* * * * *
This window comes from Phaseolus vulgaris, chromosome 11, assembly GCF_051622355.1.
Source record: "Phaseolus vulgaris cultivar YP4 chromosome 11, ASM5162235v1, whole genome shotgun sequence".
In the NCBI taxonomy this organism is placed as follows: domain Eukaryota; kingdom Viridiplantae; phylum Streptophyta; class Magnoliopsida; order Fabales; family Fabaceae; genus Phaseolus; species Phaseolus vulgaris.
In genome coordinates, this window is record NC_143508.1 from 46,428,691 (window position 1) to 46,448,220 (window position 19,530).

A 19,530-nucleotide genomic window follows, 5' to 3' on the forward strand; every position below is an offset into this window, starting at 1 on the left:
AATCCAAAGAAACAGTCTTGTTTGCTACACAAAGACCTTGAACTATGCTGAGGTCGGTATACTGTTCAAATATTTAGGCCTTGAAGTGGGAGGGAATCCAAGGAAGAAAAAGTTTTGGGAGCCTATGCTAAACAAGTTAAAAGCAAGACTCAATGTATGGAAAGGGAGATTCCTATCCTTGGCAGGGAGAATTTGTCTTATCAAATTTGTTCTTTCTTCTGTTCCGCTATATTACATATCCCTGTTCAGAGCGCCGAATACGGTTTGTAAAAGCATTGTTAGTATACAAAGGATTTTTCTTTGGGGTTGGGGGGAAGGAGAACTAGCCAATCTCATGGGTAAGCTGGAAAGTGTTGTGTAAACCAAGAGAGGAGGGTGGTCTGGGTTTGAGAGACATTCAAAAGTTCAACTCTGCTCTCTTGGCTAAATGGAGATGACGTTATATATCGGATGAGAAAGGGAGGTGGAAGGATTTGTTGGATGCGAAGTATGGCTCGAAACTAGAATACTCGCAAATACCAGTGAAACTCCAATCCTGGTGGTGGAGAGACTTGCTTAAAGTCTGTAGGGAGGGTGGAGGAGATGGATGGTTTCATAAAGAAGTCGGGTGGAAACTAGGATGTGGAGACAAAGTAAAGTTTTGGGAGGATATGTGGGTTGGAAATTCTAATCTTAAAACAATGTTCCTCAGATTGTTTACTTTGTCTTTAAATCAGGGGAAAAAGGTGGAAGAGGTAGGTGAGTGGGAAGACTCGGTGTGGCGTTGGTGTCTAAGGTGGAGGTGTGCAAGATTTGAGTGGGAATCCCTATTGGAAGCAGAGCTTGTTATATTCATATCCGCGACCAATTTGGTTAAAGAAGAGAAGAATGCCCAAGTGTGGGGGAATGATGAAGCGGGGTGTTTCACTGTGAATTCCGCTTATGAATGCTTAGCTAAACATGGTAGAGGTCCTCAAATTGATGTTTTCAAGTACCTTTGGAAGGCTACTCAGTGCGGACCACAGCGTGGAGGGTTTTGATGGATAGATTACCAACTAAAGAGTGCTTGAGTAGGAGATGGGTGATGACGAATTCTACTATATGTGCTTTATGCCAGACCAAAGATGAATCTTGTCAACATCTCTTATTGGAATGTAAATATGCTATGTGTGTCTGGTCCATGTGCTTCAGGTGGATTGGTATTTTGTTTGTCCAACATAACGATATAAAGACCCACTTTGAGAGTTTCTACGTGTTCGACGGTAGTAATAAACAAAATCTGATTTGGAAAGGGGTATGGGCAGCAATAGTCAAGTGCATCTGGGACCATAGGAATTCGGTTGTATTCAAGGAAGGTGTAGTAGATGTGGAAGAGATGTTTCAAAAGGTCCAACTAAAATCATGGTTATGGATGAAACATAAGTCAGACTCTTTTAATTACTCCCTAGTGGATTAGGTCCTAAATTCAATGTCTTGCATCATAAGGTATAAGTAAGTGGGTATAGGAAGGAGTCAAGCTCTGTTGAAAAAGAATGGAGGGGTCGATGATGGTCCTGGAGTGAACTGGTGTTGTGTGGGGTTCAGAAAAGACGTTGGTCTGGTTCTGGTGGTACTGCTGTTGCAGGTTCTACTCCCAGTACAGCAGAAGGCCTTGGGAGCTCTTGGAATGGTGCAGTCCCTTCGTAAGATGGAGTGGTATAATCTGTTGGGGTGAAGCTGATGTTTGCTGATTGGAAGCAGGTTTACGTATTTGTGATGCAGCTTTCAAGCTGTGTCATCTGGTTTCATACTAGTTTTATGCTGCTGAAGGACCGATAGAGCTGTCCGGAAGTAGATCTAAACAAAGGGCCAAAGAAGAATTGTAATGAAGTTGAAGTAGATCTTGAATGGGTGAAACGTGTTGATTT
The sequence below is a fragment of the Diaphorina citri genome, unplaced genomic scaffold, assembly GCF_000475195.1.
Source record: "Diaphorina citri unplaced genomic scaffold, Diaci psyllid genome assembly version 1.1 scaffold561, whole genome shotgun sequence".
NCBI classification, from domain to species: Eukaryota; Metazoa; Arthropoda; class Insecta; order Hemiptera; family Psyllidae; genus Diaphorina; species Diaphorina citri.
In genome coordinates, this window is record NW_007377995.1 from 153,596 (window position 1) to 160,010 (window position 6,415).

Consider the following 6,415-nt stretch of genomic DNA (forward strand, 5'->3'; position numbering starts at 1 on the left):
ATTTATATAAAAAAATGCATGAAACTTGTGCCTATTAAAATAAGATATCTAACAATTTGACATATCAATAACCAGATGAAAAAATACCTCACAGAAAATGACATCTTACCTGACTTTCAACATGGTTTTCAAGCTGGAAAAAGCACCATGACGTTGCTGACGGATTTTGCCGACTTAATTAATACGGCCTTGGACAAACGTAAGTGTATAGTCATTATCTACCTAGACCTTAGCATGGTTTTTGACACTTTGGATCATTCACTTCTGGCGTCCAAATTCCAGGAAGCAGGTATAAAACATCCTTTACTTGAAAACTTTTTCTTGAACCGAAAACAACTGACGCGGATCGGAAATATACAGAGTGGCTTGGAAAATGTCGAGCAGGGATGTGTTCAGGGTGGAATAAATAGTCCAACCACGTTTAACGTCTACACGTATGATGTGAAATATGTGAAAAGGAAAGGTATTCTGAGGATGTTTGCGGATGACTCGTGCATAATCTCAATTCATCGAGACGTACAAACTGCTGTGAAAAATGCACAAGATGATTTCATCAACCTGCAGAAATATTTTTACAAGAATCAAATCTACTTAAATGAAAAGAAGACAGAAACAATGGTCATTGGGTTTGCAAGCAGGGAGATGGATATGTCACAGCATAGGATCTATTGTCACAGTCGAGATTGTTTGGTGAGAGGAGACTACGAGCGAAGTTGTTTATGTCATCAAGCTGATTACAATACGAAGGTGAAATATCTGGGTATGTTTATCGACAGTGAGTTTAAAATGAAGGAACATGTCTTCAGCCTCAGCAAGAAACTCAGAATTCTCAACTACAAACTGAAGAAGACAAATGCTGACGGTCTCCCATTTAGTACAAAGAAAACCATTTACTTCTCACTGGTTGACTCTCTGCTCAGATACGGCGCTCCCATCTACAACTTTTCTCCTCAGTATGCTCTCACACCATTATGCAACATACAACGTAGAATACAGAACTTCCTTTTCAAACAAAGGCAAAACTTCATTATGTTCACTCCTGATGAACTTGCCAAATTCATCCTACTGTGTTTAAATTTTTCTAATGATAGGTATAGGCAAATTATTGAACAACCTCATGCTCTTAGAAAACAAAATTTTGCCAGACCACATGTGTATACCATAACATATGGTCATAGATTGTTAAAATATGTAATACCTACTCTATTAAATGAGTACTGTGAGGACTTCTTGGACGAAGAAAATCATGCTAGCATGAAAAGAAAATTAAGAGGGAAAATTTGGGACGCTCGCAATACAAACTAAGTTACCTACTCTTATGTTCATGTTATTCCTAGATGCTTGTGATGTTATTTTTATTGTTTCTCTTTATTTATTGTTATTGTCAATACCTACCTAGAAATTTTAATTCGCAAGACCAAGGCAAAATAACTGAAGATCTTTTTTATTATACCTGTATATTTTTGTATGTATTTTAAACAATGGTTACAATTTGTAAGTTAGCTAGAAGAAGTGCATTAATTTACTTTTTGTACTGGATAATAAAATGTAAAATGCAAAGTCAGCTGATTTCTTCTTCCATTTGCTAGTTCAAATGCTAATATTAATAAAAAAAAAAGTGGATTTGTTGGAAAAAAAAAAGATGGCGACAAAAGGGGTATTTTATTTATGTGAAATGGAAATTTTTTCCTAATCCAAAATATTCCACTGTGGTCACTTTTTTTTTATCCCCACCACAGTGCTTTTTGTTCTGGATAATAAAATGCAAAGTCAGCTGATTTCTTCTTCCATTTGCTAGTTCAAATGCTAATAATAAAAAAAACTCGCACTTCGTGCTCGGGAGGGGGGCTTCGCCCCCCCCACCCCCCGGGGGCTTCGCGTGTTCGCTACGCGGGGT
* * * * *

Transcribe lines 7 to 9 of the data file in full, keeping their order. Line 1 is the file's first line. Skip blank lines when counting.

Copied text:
The sequence below is a fragment of the Diaphorina citri genome, unplaced genomic scaffold, assembly GCF_000475195.1.
Source record: "Diaphorina citri unplaced genomic scaffold, Diaci psyllid genome assembly version 1.1 scaffold561, whole genome shotgun sequence".
NCBI classification, from domain to species: Eukaryota; Metazoa; Arthropoda; class Insecta; order Hemiptera; family Psyllidae; genus Diaphorina; species Diaphorina citri.